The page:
Last summer, Air Next started recruiting. The company also wanted to raise money to have the assets on hand to allow passenger compensation. It organized a fundraiser using an ICO, or "Initial Coin Offering", via the issuance of digital tokens, transacted in cryptocurrencies through the blockchain.

While nothing obliged him to do so, the company owner went as far as setting up a file with the AMF, France's stock market regulator which oversees this type of transaction. Seeking the market regulator stamp is optional, but when issued, it gives guarantees to those buying tokens.

screenshot of the typo that revealed the Air Next scam

The infamous typo that brought the Air Next scam down

compta online

Raising Initial Coin Offering 

Then, on Sept. 30, the AMF issued an alert, by way of a press release, on the risks of fraud associated with the ICO, as it suspected some documents to be forgeries. A few hours before that, Air Next had just brought forward by several days the date of its tokens pre-sale.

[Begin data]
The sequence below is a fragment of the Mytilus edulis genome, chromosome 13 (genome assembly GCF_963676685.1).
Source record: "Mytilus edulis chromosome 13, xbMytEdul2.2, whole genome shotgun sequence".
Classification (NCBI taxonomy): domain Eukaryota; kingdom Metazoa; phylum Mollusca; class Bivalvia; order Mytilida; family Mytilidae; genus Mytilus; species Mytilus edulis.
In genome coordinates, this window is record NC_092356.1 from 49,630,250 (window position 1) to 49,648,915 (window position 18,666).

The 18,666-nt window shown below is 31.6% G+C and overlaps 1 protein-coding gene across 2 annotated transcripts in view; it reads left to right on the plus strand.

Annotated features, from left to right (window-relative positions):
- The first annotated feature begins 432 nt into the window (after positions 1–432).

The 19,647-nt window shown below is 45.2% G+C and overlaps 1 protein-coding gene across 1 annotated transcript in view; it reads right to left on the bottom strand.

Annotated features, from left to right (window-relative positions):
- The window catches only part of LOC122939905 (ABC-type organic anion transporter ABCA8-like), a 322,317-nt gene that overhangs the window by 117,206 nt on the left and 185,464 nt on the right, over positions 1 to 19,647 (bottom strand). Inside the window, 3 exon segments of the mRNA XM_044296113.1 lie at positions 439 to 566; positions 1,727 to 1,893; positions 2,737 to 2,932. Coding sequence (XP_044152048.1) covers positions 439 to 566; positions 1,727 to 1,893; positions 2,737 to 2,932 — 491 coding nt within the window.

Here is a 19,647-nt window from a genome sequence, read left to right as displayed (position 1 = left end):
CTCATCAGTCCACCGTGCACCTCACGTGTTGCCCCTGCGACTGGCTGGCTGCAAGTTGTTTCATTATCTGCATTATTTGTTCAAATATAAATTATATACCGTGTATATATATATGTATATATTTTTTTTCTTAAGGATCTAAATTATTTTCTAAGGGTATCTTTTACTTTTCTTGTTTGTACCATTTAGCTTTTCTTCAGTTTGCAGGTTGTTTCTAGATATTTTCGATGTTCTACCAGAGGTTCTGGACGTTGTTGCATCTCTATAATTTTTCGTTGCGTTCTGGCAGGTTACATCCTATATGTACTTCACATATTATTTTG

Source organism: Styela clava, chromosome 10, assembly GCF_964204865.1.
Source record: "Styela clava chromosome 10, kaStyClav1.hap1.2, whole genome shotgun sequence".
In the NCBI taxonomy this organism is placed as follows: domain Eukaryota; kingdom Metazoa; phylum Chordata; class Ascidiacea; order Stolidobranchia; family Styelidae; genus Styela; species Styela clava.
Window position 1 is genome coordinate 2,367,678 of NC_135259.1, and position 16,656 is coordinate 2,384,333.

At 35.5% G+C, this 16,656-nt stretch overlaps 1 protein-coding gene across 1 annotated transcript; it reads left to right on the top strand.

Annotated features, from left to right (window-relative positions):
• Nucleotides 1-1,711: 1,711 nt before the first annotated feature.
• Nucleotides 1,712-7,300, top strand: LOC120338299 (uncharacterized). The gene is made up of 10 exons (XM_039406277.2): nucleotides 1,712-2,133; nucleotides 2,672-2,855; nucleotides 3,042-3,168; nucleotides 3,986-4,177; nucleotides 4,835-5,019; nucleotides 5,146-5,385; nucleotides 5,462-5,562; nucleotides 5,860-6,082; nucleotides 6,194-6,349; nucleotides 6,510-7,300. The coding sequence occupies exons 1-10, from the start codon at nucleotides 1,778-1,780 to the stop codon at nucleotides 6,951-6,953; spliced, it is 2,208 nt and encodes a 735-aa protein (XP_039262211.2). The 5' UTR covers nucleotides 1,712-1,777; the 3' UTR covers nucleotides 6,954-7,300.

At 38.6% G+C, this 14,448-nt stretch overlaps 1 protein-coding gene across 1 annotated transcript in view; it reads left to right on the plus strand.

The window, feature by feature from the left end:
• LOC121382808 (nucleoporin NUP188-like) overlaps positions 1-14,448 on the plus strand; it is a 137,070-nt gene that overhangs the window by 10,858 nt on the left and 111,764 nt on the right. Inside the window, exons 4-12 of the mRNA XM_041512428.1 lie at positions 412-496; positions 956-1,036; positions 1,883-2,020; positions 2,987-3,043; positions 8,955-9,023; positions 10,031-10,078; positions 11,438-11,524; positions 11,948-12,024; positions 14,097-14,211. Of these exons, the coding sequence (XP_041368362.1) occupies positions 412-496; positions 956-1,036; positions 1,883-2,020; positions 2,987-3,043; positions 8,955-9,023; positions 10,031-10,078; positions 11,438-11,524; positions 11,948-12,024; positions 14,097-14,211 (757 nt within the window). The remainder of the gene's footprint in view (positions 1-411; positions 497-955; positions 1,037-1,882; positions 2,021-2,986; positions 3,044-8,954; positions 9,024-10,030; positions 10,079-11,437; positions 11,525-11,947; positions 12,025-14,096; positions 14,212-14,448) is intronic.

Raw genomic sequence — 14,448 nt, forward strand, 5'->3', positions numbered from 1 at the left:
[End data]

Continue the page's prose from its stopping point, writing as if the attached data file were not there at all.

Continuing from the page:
For employees of the new company, it was a brutal wake-up call. They quickly understood that they had been duped, that they'd bet on the proverbial house of cards. On the investor side, the CEO didn't get beyond an initial fundraising of 150,000 euros. He was hoping to raise millions, but despite his failure, he didn't lose confidence. Challenged by one of his employees on Telegram, he admitted that "many documents provided were false", that "an error cost the life of this project."

What was the "error" he was referring to? A typo in the name of the would-be bank backing the startup. A very small one, at the bottom of the page of the false bank certificate, where the name "Edmond de Rothschild" is misspelled "Edemond".

Finding culprits 

Before the AMF's public alert, websites specializing in crypto-assets had already noted certain inconsistencies. The company had declared a share capital of 1 billion euros, which is an enormous amount. Air Next's CEO also boasted about having discovered bitcoin at a time when only a few geeks knew about cryptocurrency.

Employees and investors filed a complaint. Failing to find the general manager, Julien Leclerc — which might also be a fake name — they started looking for other culprits. They believe that if the Paris Commercial Court hadn't registered the company, no one would have been defrauded.

Beyond the handful of victims, this case is a plea for the implementation of more secure procedures, in an increasingly digital world, particularly following the pandemic. The much touted ICO market is itself a victim, and may find it hard to recover.